Maintaining ponds is the most important task you have once your pond is up and running. The amount of maintenance you need to do depend on many different factors like stock levels of fish and plants, size of pond, pond site, pond depth, the equipment you are using and so on.
Larger garden ponds keep a better natural balance so they need less inspection, cleaning and maintenance than smaller designs.
If you have overstocked on fish and plants this will cause problems or you need very good filtration systems in place and water quality checks need to be carried out more often.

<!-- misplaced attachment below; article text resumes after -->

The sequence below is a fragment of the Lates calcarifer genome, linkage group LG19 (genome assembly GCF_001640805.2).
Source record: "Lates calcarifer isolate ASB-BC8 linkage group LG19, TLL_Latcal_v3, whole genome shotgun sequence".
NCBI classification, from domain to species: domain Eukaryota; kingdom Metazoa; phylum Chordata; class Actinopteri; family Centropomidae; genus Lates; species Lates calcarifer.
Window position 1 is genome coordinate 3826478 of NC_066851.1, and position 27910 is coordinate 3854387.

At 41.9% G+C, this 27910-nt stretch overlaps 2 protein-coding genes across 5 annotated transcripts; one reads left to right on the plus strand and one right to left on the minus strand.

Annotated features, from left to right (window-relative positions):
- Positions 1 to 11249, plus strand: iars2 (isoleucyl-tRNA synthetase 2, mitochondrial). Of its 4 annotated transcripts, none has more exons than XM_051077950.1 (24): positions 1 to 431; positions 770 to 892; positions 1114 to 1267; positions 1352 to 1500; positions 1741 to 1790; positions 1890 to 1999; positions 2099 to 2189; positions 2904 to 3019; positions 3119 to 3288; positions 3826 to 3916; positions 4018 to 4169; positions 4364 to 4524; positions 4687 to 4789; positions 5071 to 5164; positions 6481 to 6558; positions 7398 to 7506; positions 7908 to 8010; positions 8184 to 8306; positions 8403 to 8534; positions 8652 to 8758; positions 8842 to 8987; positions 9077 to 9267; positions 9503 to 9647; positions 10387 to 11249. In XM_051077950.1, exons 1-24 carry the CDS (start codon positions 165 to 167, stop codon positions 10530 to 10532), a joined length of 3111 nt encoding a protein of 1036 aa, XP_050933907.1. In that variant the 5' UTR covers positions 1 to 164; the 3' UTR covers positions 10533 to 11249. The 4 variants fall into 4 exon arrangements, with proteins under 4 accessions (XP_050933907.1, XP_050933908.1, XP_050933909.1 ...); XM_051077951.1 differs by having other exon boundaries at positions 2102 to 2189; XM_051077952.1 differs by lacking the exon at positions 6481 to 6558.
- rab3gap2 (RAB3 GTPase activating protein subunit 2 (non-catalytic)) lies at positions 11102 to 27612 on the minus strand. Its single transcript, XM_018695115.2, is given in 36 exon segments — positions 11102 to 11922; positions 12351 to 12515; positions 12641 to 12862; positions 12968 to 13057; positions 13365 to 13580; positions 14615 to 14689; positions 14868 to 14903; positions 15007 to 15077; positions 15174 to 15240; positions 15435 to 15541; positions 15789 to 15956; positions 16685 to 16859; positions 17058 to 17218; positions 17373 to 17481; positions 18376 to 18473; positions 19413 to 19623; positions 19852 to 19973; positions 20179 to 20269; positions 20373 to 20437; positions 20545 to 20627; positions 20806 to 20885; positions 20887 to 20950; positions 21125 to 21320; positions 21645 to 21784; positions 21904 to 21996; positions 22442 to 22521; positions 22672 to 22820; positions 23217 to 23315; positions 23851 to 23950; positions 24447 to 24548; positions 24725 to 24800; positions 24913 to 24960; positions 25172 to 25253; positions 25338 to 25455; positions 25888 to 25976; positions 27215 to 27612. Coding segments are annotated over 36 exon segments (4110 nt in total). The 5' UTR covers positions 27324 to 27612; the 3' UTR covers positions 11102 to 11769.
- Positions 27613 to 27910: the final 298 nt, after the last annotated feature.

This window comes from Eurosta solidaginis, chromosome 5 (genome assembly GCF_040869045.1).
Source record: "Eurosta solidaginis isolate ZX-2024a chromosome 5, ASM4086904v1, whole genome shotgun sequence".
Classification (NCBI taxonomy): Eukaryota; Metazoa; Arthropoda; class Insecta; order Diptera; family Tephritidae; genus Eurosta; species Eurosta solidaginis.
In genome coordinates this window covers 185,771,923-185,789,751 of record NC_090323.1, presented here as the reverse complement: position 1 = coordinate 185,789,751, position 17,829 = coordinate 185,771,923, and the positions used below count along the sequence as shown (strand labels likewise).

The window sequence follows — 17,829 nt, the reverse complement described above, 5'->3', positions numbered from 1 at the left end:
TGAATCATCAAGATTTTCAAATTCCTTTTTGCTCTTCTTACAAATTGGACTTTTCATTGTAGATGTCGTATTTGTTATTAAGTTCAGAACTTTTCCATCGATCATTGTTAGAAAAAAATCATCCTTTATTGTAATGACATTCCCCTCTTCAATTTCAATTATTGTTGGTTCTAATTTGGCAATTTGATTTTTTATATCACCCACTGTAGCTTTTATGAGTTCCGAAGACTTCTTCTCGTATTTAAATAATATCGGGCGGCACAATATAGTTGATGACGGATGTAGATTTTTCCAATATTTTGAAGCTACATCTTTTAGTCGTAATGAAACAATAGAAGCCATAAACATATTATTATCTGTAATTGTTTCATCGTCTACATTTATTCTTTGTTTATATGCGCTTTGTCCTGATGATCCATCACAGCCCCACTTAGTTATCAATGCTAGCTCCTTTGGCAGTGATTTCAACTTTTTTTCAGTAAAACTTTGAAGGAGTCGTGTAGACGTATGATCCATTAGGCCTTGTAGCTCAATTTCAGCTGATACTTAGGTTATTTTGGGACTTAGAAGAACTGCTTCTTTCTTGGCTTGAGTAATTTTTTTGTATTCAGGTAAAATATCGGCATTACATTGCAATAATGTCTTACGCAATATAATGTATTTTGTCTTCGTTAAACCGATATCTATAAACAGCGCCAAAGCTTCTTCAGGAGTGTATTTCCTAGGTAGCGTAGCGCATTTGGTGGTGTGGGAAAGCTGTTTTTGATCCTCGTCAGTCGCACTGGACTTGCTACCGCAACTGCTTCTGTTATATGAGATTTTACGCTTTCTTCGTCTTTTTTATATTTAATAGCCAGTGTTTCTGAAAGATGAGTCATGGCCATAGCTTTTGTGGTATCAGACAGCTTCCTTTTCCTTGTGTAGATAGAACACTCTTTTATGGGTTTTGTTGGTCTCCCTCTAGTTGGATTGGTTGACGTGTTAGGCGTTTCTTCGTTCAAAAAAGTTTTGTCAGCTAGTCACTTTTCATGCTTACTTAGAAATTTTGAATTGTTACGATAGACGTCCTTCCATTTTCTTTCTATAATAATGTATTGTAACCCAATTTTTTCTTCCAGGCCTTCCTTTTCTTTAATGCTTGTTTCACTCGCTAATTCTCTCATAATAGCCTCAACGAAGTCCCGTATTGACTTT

If your pond is situated near trees or bushes falling leaves will sink to your pond bottom and decompose and give of noxious gases.
If you have shallow areas or shelves in your pond it will cause the growth of algae.
If you have inefficient equipment to keep your pond water quality up to scratch you will have problems coming your way.
On the other hand you could take the opposite of the above you will have very little maintenance, cleaning pumps, inspecting water features, cutting back or separating plants and maybe the odd bit of repair here and there.